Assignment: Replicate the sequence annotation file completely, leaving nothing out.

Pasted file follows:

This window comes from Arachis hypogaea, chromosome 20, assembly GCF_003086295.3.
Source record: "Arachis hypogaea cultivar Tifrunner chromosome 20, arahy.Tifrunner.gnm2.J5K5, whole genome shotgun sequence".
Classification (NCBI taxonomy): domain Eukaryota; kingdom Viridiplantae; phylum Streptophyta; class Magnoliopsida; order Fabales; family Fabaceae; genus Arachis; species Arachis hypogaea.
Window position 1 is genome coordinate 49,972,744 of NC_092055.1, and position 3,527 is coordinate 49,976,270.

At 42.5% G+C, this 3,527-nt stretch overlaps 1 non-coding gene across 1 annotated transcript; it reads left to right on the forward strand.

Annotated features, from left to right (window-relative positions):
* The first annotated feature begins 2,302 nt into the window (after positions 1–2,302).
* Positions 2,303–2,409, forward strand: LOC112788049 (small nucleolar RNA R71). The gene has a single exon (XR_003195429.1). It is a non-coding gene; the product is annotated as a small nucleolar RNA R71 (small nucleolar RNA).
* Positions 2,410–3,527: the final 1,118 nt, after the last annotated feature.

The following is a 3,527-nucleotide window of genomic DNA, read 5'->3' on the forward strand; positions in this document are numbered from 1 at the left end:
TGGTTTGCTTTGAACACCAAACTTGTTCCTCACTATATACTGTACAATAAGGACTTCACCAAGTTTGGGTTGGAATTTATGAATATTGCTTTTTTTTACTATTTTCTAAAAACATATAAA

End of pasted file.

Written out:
This window comes from Arachis hypogaea, chromosome 20, assembly GCF_003086295.3.
Source record: "Arachis hypogaea cultivar Tifrunner chromosome 20, arahy.Tifrunner.gnm2.J5K5, whole genome shotgun sequence".
Classification (NCBI taxonomy): domain Eukaryota; kingdom Viridiplantae; phylum Streptophyta; class Magnoliopsida; order Fabales; family Fabaceae; genus Arachis; species Arachis hypogaea.
Window position 1 is genome coordinate 49,972,744 of NC_092055.1, and position 3,527 is coordinate 49,976,270.

At 42.5% G+C, this 3,527-nt stretch overlaps 1 non-coding gene across 1 annotated transcript; it reads left to right on the forward strand.

Annotated features, from left to right (window-relative positions):
* The first annotated feature begins 2,302 nt into the window (after positions 1–2,302).
* Positions 2,303–2,409, forward strand: LOC112788049 (small nucleolar RNA R71). The gene has a single exon (XR_003195429.1). It is a non-coding gene; the product is annotated as a small nucleolar RNA R71 (small nucleolar RNA).
* Positions 2,410–3,527: the final 1,118 nt, after the last annotated feature.

The following is a 3,527-nucleotide window of genomic DNA, read 5'->3' on the forward strand; positions in this document are numbered from 1 at the left end:
TGGTTTGCTTTGAACACCAAACTTGTTCCTCACTATATACTGTACAATAAGGACTTCACCAAGTTTGGGTTGGAATTTATGAATATTGCTTTTTTTTACTATTTTCTAAAAACATATAAA